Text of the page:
Just as it is not advisable that you allow the members of the steering committee you will establish to help you save your parish and/or church to be elected, it is equally the case that it is not advisable that you allow major decisions regarding the process of saving your parish and/or church to be made by majority vote. While I firmly believe in representative government, the lack of room for error when it comes to saving a parish and/or church from closure and the need to do exactly what is required to stop the closure from occurring in many cases prevent multiple courses of action from being correct. The fact that many situations when challenging the closure of a parish and/or church can only be resolved through one absolutely correct decision being made necessitates one person to have absolute decision making authority, so that a mistake does not lead to the total failure of the cause.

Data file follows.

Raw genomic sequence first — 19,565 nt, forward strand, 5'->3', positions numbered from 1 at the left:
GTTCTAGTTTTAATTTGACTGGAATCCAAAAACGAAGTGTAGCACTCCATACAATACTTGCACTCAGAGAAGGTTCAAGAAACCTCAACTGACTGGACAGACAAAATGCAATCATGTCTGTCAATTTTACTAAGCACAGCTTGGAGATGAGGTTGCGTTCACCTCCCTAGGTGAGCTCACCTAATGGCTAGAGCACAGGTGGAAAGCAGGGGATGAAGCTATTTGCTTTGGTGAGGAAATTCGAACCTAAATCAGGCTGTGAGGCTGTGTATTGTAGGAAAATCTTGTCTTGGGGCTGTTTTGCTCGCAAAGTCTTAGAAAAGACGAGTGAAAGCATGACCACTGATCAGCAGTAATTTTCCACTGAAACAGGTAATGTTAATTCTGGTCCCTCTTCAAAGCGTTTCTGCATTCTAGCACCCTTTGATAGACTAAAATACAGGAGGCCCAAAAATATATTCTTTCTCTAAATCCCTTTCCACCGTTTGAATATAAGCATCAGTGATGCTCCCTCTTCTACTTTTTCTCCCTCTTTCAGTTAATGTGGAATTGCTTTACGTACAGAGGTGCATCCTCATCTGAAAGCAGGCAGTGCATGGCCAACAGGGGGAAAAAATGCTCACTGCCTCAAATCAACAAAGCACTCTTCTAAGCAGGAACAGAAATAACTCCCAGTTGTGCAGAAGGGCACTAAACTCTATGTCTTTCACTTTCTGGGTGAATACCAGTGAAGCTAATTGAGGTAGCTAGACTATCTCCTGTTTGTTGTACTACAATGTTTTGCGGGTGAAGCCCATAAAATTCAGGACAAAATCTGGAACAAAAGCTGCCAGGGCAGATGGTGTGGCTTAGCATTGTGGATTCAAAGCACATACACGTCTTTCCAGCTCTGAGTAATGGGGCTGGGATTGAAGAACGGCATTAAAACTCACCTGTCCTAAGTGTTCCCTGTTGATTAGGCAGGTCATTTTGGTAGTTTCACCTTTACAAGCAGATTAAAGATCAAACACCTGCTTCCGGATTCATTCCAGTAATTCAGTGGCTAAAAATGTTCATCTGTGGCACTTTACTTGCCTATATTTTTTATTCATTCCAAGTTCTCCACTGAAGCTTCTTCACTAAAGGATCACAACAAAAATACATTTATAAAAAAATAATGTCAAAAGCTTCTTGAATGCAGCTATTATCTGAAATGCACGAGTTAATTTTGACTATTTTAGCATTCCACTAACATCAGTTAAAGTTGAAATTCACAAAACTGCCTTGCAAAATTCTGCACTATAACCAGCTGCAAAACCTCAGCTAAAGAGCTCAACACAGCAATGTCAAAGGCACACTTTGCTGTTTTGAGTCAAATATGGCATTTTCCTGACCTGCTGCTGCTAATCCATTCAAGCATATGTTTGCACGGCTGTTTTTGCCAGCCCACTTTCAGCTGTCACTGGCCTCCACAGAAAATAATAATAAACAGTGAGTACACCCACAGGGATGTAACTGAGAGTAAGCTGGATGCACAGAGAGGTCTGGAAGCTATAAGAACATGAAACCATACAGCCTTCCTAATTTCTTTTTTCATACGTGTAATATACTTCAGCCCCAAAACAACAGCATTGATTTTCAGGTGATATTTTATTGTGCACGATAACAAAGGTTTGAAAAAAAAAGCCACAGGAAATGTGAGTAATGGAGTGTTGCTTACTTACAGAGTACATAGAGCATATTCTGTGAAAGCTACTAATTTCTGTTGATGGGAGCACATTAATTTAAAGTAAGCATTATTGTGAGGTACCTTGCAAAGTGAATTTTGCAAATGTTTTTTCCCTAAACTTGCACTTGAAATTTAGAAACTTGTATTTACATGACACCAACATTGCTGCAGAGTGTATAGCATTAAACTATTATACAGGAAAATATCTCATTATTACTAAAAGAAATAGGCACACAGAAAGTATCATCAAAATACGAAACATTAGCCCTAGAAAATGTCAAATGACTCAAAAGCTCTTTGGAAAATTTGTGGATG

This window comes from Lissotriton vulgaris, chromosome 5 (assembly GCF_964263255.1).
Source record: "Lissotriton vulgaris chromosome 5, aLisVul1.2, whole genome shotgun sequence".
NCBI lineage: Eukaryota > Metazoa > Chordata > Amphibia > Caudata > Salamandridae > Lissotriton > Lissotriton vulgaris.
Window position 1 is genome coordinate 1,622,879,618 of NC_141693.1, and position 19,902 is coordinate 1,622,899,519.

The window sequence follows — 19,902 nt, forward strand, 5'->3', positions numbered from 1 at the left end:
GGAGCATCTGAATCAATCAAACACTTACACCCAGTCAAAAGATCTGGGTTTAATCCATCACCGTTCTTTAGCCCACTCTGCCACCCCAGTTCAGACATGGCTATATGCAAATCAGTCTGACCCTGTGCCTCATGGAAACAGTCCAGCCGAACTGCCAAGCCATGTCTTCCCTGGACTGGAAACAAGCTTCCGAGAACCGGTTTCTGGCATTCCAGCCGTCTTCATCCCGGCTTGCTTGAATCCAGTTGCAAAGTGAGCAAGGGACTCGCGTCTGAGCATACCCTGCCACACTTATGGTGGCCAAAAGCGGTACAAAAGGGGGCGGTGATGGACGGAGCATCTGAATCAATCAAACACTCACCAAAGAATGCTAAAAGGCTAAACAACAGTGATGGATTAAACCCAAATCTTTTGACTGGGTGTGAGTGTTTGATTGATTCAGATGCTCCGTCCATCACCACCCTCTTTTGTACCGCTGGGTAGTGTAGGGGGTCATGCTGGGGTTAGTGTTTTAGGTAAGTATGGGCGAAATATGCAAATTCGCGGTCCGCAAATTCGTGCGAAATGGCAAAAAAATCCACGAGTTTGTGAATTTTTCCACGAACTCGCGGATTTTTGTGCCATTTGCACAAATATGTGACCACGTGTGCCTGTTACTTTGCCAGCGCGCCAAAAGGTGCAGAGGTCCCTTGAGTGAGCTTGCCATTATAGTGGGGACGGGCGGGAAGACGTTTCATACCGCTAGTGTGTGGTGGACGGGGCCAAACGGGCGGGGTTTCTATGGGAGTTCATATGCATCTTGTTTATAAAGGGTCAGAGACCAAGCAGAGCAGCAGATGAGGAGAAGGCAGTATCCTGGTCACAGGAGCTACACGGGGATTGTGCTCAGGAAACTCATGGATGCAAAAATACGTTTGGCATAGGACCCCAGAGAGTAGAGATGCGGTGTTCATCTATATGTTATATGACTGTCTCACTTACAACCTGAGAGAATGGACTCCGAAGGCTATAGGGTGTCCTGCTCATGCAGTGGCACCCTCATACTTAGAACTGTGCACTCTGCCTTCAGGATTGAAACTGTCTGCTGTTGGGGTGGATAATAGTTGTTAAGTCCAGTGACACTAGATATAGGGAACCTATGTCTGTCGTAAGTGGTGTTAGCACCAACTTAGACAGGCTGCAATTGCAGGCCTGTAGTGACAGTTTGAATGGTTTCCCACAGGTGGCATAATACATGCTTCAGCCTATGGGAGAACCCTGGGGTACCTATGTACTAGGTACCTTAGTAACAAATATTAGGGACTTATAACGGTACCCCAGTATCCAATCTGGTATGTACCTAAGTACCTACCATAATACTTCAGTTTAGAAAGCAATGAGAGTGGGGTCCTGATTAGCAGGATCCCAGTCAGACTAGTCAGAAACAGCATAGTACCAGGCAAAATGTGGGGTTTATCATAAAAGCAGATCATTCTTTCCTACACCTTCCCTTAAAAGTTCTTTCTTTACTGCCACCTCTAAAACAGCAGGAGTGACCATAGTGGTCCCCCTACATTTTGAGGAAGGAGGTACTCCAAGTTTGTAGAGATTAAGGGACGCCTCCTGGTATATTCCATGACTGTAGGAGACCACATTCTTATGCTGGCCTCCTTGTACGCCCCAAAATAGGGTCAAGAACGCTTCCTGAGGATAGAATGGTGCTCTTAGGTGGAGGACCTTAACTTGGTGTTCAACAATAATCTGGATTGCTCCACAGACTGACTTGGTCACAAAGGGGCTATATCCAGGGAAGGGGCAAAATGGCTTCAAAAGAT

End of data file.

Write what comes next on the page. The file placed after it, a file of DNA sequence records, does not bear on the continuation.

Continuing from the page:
Given that you are reading this article, and that you will be taking the steps necessary to establish your steering committee, it is the case that you should be the person with whom the buck stops, i.e. the person who has the ultimate authority with regard to strategic and tactical decision making. This is not to say that as head of the effort you will be vested with unquestioned authority in all matters; it is simply the case that you, or anyone else you choose to actually lead the effort to save your parish and/or church from closure (if you are not leading this cause yourself, you should be absolutely certain the person who is has read this article, understands its contents and agrees with them,) will have the authority to chart the course of action taken by your group with regard to planning and executing the challenge to the closure. Steering committees in their best form act as bodies which can help carry out the actions that the leader decides based on sound judgement must be taken to prevent the closure from either coming to pass or being upheld on appeal. They thus act more as 4 to 8 extra pairs of hands, arms and legs for the leader than they do as decision making bodies. It is of course the case that all members of a steering committee should be able to give their input as to the course of action the leader proposes to take or is actually taking, but they should not be able to challenge or change this course of action mid-stream, as such could doom an effort to challenge a closure, assuming the leader is acting based on the information contained within this article.